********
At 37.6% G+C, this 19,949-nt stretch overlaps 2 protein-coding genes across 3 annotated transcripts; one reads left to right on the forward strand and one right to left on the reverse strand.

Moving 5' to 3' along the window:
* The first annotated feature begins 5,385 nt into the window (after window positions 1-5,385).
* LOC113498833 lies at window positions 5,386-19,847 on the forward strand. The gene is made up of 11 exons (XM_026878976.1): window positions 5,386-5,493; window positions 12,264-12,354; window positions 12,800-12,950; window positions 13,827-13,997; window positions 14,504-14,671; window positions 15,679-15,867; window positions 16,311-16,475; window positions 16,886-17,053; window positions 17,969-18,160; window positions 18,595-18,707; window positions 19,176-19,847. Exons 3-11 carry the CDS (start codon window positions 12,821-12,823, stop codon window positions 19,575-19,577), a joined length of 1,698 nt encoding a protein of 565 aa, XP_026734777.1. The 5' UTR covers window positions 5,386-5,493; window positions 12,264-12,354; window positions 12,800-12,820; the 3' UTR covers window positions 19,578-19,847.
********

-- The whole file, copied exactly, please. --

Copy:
At 37.6% G+C, this 19,949-nt stretch overlaps 2 protein-coding genes across 3 annotated transcripts; one reads left to right on the forward strand and one right to left on the reverse strand.

Moving 5' to 3' along the window:
* The first annotated feature begins 5,385 nt into the window (after window positions 1-5,385).
* LOC113498833 lies at window positions 5,386-19,847 on the forward strand. The gene is made up of 11 exons (XM_026878976.1): window positions 5,386-5,493; window positions 12,264-12,354; window positions 12,800-12,950; window positions 13,827-13,997; window positions 14,504-14,671; window positions 15,679-15,867; window positions 16,311-16,475; window positions 16,886-17,053; window positions 17,969-18,160; window positions 18,595-18,707; window positions 19,176-19,847. Exons 3-11 carry the CDS (start codon window positions 12,821-12,823, stop codon window positions 19,575-19,577), a joined length of 1,698 nt encoding a protein of 565 aa, XP_026734777.1. The 5' UTR covers window positions 5,386-5,493; window positions 12,264-12,354; window positions 12,800-12,820; the 3' UTR covers window positions 19,578-19,847.